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Wildfire Prep: Amid A Pandemic, Are Evacuation Centers Safe?

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Smoke hangs over the city of Scotts Valley, California, in the Santa Cruz Mountains on Aug. 20, 2020. A series of fires, called the CZU Lightning Complex, have led to the evacuation of approximately 77,000 people from several mountain communities, including Scotts Valley, Boulder Creek and Bonny Doon. (Anna Maria Barry-Jester/KHN)
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As the twin disasters of COVID-19 and fire season sweep through California, thousands of residents are weighing difficult options, pitting risk against risk as they decide where to evacuate, whether from imminent flames or the toxic air.

What's the right choice when all options pose additional risks?

Many counties have implemented new precautions at emergency shelters to prevent the spread of the coronavirus. In Santa Cruz, for example, officials are scaling back the capacity in each shelter to allow for social distancing, providing tents for people to use as shielding inside and allowing camping in the parking lots.

Still, staying in a shelter should probably not be your first choice. In terms of COVID risk, deciding between a hotel and a friend’s house is “nipping at the edges,” said Dr. John Swartzberg, a clinical professor emeritus at the UC Berkeley School of Public Health, while “being in a congregate setting is only better than being completely exposed to the elements.”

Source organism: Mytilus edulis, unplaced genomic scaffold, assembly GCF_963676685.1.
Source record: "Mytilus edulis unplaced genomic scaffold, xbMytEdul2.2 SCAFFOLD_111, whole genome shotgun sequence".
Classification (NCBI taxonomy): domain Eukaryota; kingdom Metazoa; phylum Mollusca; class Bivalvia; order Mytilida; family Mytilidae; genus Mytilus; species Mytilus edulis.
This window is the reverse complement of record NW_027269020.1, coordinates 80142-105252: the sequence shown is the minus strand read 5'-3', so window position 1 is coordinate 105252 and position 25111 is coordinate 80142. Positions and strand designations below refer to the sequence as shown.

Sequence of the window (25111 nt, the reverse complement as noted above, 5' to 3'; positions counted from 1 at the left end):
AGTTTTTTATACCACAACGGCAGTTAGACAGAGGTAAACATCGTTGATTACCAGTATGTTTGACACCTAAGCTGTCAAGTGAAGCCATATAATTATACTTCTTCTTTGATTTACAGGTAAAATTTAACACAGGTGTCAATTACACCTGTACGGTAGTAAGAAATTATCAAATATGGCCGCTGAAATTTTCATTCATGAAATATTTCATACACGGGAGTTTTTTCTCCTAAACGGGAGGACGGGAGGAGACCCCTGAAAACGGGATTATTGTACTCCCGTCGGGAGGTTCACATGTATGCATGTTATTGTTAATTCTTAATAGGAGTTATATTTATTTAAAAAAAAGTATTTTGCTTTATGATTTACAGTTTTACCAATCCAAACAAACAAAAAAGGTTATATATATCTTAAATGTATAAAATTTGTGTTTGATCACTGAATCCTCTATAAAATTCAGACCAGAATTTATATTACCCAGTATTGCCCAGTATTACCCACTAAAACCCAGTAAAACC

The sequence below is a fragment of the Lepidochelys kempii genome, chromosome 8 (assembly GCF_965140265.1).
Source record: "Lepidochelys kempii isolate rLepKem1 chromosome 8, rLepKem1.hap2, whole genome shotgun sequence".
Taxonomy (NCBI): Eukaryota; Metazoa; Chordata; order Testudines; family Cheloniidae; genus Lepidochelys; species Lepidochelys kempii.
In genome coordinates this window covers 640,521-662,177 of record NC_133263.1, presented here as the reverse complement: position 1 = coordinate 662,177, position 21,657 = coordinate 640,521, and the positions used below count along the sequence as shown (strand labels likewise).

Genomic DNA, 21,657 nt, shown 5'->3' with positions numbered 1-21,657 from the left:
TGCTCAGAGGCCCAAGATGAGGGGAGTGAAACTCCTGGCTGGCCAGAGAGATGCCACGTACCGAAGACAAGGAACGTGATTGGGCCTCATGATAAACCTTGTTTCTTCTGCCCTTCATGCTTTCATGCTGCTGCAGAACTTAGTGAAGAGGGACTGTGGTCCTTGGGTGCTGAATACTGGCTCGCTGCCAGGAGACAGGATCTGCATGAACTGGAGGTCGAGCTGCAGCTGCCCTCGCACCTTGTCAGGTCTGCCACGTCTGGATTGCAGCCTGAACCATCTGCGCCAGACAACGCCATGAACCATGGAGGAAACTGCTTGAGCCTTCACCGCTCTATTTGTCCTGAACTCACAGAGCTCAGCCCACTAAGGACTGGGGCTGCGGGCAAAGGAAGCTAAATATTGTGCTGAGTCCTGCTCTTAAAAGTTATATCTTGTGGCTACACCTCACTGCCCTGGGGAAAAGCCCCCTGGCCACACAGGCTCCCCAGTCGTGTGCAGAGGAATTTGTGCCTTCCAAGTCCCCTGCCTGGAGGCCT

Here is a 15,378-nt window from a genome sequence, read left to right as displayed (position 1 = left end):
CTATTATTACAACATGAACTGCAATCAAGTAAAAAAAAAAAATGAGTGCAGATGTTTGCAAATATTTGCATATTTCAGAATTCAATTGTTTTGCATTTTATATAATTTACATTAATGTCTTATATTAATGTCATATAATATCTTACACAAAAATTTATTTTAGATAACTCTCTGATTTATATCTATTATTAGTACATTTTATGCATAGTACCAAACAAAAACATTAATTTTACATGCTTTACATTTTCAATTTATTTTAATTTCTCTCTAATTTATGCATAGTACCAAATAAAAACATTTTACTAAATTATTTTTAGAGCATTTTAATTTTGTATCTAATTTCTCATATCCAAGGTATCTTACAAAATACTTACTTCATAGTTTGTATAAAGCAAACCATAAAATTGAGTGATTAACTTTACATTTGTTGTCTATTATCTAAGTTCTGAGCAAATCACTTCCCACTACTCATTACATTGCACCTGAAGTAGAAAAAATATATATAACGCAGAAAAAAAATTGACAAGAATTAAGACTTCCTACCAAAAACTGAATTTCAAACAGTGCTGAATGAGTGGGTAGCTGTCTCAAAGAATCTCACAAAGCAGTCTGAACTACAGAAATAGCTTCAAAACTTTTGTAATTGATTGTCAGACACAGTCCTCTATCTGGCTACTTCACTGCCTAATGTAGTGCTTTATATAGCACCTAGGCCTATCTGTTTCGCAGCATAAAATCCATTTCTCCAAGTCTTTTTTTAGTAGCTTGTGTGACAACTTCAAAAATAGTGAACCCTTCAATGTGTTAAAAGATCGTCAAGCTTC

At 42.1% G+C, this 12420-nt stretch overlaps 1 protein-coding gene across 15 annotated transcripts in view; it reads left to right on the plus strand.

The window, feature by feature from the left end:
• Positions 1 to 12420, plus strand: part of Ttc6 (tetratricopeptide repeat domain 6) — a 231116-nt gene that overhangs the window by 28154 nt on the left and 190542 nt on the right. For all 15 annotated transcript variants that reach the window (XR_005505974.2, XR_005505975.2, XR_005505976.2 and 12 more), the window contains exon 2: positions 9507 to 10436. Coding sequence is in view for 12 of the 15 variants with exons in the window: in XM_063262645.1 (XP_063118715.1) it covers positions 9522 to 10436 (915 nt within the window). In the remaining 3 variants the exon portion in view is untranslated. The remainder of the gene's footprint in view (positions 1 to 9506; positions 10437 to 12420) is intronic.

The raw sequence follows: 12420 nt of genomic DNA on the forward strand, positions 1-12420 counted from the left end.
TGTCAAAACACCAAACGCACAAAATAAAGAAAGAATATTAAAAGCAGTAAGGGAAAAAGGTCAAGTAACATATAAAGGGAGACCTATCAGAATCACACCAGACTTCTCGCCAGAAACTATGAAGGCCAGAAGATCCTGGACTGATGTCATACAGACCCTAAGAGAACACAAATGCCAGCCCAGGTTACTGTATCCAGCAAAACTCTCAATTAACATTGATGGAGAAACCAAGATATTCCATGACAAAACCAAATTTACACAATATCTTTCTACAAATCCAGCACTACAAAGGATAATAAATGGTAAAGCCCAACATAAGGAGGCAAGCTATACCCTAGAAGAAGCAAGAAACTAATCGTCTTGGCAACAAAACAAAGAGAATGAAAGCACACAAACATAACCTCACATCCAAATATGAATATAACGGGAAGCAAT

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If an evacuation shelter is your best immediate option, again, do not hesitate. “You have these standards you want to practice for yourselves,” Swartzberg said, “but when something worse comes along, it trumps how careful we can be with COVID because the need for shelter is greater.” You can lower your risk of infection by wearing a mask, washing hands frequently and sanitizing surfaces.

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